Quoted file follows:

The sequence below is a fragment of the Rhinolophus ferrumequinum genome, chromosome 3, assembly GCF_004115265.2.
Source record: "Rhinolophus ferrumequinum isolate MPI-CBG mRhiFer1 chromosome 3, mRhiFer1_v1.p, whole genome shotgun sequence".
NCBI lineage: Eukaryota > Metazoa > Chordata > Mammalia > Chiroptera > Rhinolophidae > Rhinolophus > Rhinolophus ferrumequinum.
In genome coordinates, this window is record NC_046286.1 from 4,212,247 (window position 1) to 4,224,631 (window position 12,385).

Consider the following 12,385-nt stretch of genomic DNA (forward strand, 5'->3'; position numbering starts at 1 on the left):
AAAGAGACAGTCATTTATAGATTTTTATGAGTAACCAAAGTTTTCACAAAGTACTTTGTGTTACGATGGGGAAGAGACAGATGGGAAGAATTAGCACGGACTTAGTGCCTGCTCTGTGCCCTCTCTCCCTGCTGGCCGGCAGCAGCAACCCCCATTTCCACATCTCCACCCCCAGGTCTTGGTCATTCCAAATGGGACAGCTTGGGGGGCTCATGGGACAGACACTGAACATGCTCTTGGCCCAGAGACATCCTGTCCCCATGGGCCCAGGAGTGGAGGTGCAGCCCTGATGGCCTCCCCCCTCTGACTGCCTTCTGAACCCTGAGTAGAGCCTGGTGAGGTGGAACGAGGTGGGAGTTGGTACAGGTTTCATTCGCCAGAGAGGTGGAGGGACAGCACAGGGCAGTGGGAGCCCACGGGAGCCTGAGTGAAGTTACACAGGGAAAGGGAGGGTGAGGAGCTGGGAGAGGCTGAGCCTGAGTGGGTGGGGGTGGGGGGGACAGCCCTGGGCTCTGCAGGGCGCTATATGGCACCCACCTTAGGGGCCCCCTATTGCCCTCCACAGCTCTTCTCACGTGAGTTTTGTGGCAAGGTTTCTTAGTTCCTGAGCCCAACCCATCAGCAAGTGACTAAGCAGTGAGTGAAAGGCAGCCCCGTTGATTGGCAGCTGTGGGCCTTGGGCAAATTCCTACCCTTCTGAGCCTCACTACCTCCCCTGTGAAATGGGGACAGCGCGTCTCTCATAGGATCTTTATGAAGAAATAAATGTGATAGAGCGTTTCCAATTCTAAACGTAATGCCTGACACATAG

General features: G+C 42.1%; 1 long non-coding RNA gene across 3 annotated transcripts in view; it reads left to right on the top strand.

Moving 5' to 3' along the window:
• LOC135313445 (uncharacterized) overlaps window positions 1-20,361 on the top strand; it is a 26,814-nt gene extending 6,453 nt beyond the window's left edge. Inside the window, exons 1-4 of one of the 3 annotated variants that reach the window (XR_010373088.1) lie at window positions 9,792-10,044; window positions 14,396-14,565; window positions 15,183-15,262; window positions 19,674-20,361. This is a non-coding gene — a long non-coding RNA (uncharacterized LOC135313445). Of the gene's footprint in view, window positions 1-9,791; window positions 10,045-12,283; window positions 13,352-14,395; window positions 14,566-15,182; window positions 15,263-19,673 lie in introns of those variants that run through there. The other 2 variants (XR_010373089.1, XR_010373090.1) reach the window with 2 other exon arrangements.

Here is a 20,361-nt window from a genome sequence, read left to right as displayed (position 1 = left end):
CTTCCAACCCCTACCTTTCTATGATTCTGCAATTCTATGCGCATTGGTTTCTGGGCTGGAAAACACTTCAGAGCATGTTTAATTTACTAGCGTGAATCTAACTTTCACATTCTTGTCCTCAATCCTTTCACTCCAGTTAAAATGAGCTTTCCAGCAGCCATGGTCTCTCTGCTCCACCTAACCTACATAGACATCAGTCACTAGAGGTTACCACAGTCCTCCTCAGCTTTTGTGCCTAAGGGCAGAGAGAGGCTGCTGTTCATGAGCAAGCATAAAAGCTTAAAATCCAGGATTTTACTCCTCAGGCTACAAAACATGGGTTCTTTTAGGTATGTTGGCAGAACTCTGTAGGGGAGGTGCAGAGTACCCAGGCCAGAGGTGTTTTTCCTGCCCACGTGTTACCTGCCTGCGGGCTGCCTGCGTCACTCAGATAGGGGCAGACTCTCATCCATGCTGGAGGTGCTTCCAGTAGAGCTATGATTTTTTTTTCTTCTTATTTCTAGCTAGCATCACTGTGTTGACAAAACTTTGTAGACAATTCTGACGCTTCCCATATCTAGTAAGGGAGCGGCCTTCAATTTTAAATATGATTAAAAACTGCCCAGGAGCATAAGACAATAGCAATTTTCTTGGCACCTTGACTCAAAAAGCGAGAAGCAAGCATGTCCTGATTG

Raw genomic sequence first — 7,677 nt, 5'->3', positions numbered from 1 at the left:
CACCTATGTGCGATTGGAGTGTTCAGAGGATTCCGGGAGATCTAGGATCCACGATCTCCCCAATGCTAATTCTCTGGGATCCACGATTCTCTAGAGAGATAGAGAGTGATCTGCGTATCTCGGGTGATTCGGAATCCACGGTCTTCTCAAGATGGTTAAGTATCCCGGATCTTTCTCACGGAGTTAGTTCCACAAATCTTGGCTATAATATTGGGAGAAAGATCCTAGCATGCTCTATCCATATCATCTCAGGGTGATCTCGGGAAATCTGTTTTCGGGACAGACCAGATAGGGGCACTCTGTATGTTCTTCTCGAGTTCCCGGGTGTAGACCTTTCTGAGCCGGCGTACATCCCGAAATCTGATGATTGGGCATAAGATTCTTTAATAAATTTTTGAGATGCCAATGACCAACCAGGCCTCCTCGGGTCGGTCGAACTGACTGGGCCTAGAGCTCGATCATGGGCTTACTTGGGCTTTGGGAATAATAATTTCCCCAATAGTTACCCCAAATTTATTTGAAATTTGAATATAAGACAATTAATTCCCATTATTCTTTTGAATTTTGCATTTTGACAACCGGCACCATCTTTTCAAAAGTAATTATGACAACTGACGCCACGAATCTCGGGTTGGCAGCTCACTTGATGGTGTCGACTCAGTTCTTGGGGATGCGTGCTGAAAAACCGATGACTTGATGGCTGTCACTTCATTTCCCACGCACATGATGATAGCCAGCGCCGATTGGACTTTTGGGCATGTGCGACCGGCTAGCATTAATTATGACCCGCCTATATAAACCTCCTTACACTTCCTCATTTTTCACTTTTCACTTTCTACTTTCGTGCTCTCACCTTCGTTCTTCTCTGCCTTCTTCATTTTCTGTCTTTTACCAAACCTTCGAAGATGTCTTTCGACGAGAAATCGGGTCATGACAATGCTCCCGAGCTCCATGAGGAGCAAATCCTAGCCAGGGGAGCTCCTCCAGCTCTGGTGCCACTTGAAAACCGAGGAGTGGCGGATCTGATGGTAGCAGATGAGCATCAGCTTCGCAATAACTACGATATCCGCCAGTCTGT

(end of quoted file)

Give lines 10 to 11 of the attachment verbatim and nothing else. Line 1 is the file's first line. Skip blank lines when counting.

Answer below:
Here is a 20,361-nt window from a genome sequence, read left to right as displayed (position 1 = left end):
CTTCCAACCCCTACCTTTCTATGATTCTGCAATTCTATGCGCATTGGTTTCTGGGCTGGAAAACACTTCAGAGCATGTTTAATTTACTAGCGTGAATCTAACTTTCACATTCTTGTCCTCAATCCTTTCACTCCAGTTAAAATGAGCTTTCCAGCAGCCATGGTCTCTCTGCTCCACCTAACCTACATAGACATCAGTCACTAGAGGTTACCACAGTCCTCCTCAGCTTTTGTGCCTAAGGGCAGAGAGAGGCTGCTGTTCATGAGCAAGCATAAAAGCTTAAAATCCAGGATTTTACTCCTCAGGCTACAAAACATGGGTTCTTTTAGGTATGTTGGCAGAACTCTGTAGGGGAGGTGCAGAGTACCCAGGCCAGAGGTGTTTTTCCTGCCCACGTGTTACCTGCCTGCGGGCTGCCTGCGTCACTCAGATAGGGGCAGACTCTCATCCATGCTGGAGGTGCTTCCAGTAGAGCTATGATTTTTTTTTCTTCTTATTTCTAGCTAGCATCACTGTGTTGACAAAACTTTGTAGACAATTCTGACGCTTCCCATATCTAGTAAGGGAGCGGCCTTCAATTTTAAATATGATTAAAAACTGCCCAGGAGCATAAGACAATAGCAATTTTCTTGGCACCTTGACTCAAAAAGCGAGAAGCAAGCATGTCCTGATTG